This game is sort of like a Speed IF game (although a pretty well implemented one) in its simplicity and commitment to its gimmick. Playtime is short when measured in the minimum amount of turns it takes to win, but winning for me took a lot longer, mostly because I'm not a good puzzle solver and the game didn't have a walkthrough, but also because certain parts of the game feel underclued.
The game starts out as a quest to foil the schemes of your evil twin brother. It sounds simple enough, although people familiar with the song will be conditioned to see something's fishy, and even the players who haven't heard of They Might Be Giants before will probably suspect something is up even before they reach (Spoiler - click to show)the Magical Realism tunnel. But to the game's credit, it never comes straight out and tells you what's going on, preferring to let you put the pieces together yourself. For most part that works out fine, although the ending may leave you, as it did me, scratching your head a bit.
The puzzles (what little there were of them, anyway) were fine... up to a point. I'm not too good a judge of puzzles, since I'm so lousy at them, but most of them seemed to be fair and made sense within the logic of the world. And I think the solution for getting into your evil twin's house should be commended for being both super dumb and logical. But on the other hand (warning, spoilers for the final puzzle follow): (Spoiler - click to show)how you find out the code to the evil twin's secret lair is unfair. It involves knowing the old number to They Might Be Giants' Dial-a-Song. This in-and-of-itself isn't what I object to (after all, in the age of the Wiki this isn't a very frustrating puzzle element); it's more that the fact that the code is the old Dial-a-Song number is heavily underclued, especially if you're not up on your They Might Be Giants lore (I wasn't). The problem was, I didn't know that the code was something I would have to look up, and since I didn't know that, I kept looking for the rest of the code in the game itself. If the game had signaled better that the solution was outside the game-world, if there was a bigger hint that the code was connected to Dial-a-Song somehow, then the puzzle would have seemed much more fair.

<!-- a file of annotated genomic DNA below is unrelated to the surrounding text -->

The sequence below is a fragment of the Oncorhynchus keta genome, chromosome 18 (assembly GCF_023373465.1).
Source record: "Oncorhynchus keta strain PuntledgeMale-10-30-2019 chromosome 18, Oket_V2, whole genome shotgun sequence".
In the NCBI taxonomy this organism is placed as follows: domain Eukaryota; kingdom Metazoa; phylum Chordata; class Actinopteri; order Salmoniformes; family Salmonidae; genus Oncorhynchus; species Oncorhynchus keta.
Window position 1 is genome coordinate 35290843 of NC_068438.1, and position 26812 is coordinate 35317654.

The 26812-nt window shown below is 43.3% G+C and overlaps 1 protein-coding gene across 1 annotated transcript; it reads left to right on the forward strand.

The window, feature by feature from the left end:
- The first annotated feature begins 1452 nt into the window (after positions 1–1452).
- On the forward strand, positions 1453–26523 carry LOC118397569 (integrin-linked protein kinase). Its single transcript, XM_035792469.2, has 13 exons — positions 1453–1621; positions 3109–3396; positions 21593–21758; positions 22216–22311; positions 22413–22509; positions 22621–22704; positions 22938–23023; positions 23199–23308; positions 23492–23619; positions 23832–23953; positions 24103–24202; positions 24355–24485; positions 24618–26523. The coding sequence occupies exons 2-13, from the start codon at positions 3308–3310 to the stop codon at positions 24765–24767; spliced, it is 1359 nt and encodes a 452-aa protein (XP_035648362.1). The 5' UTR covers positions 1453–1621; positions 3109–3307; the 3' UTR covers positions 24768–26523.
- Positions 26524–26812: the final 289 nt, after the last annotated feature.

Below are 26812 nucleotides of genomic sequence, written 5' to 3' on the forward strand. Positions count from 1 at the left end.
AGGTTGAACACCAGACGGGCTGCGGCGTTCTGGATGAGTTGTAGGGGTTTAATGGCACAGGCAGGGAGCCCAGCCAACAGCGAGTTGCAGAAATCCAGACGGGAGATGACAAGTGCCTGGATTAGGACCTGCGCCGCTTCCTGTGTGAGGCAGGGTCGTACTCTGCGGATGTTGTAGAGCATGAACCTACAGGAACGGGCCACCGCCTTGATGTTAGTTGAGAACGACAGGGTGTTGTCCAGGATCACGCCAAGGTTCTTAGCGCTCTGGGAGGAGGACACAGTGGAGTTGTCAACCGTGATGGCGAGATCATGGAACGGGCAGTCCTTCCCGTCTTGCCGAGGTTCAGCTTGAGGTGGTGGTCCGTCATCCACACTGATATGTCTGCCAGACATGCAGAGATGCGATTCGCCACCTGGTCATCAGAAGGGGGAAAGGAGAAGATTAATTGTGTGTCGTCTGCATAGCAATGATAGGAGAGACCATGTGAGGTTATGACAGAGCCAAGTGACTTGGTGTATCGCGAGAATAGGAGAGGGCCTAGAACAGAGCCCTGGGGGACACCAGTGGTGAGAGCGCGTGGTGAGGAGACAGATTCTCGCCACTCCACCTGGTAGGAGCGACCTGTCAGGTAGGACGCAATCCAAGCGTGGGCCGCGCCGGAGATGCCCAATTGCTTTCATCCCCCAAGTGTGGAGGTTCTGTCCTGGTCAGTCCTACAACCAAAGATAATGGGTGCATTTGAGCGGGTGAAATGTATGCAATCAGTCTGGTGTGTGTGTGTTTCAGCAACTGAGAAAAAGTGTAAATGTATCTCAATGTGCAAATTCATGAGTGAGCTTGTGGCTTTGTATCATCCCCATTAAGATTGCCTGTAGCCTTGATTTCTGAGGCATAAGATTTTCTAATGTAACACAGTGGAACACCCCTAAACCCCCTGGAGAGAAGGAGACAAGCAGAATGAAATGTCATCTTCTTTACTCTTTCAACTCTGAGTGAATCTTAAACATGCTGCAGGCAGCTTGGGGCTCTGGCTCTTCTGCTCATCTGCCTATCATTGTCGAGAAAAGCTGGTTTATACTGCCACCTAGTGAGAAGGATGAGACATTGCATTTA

While we're on the subject on stuff that flew over my head, I'm still not sure how to interpret the ending. (Spoiler - click to show)For most of the game, I assumed that most, if not all, of the damage around town had been done by the player character during his ridiculous charades of "stopping" his evil twin. I also assumed that there was no evil twin, that what we were seeing was just the delusions of a weird, weird man. But in the end scene at the jail, our evil twin really does show up. Or is he really our "evil" twin? And if he was, what was up with the rest of the game, then? Was it real? Quasi-real? Am I over-thinking this?
But really, for me, the joy of My Evil Twin wasn't in its puzzles or its destination. It was just hanging out and exploring in an off-kilter world, one that lies just slightly askance to ours, but also one that operates by its own rules. It's an old-school type of setting, one you don't get to see too often. And if the experience sometimes frustrated me, well, that's part of the old-school feel as well.